Editor’s note: This news story appeared in a special section that printed on Jan. 25, 2019. People can purchase the section, contained in that day’s newspaper, by visiting the Register, 314 W. Market St., Sandusky.
SANDUSKY — Eating healthy doesn’t have to be a challenge.
For those who struggle to stay away from salty or sugary goods, perhaps a simpler approach is necessary to meet your nutritional needs.
“Where most people can start is to consume more fruits and vegetables,” said Joseph Gast, an online nutrition coach and graduate student with a dietetics focus.
Consuming an assortment of foods that give you the nutrients — protein, carbohydrates, fat, water, vitamins and minerals — helps an individual feel more energized, experience fewer cravings throughout the day, helps boost your mood and lowers the risk of diabetes and heart disease.
Everybody requires a supply of macronutrients, proteins, fats and carbohydrates, and micronutrients, vitamins and minerals. Macronutrients can include oats, fish, chicken, nuts, avocados, eggs and more. Micronutrients can include fruits, green leafy vegetables, herbs, broccoli, sweet potatoes and more, Gast said.
“To maintain a healthy eating habit, you want to have a diet rich in macronutrients and micronutrients,” Gast said.
Understanding portion control and a serving size is the key to healthy eating.
“What I like to do is think about your plate having three sections: 50 percent vegetables, 25 percent starchy carbs and 25 percent protein,” Gast said. “Veggies will be very filling and will help regulate your portions. Also drinking more water will help an individual feel more full.”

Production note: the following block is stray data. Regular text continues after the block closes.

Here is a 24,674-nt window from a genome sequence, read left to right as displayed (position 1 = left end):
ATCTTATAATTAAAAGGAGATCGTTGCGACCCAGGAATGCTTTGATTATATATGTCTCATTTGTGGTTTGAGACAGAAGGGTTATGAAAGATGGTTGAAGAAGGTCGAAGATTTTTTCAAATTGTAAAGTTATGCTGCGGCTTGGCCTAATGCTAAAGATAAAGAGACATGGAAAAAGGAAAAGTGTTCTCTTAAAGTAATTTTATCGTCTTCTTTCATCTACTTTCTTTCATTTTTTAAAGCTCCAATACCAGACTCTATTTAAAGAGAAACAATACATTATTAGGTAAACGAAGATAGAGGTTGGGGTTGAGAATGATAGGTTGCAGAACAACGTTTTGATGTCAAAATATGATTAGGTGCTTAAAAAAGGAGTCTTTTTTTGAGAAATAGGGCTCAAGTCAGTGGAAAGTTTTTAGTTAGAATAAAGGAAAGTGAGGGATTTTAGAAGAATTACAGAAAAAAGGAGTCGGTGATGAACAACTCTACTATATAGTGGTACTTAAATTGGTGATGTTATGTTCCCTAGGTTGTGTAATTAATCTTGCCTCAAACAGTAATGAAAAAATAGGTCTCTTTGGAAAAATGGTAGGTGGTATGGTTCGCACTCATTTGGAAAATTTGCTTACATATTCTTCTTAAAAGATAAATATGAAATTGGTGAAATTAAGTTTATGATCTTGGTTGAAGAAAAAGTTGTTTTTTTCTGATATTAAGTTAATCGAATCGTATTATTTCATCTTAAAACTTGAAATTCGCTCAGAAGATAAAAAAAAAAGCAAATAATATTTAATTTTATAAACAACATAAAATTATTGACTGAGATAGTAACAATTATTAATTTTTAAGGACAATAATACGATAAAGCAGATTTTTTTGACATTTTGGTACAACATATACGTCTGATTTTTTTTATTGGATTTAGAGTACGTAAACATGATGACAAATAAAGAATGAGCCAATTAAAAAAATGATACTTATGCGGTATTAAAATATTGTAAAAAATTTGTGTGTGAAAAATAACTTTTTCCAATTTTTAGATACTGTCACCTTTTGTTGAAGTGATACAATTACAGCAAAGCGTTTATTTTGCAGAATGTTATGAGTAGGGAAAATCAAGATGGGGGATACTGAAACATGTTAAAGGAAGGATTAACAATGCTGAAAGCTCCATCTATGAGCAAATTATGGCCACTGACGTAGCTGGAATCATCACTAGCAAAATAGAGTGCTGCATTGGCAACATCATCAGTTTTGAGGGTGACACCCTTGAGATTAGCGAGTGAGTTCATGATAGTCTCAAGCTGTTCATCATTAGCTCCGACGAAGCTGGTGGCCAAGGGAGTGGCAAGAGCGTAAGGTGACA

Healthy foods are different depending on the person. It is important to remember people are not the same and have different genetic and cultural traits, he said.
“Nothing is black and white. Everything comes down to context,” Gast said. “Everybody is different and requires different amounts of calories, have different hormones, experience different lifestyles and respond differently to certain ingredients,” Gast said.
To make it simple, remember these rulea for better health and wellness, according to Gast:
• Exercising makes a huge difference. I recommend exercising 3-5 times a week to maintain muscle mass.
• Try to be active throughout the day. For example, take the stairs, walk more often, stand up more, park your car farther out in parking lots, walk around the house during commercial breaks and more.
• One healthy meal won’t make you lean, one unhealthy meal won’t make you gain fat. It’s all about consistency and your eating habits in the long-term.
• Eat a diet consisting mainly of fruits, vegetables, lean meats, whole grains, and nuts. But also don’t be afraid to sit back, relax and enjoy some of your favorite foods every once in a while.
• Finding similar, but healthy alternatives to your favorite unhealthy foods is far more sustainable in my opinion than making drastic changes that are restricting, which sets you up for binging more often than not.
• Only focus on losing 1-2 pounds a week, at the most.
• Focus on very small changes. The key is to make the changes practical and sustainable.
• Adequate sleep is a key part of a healthy lifestyle.
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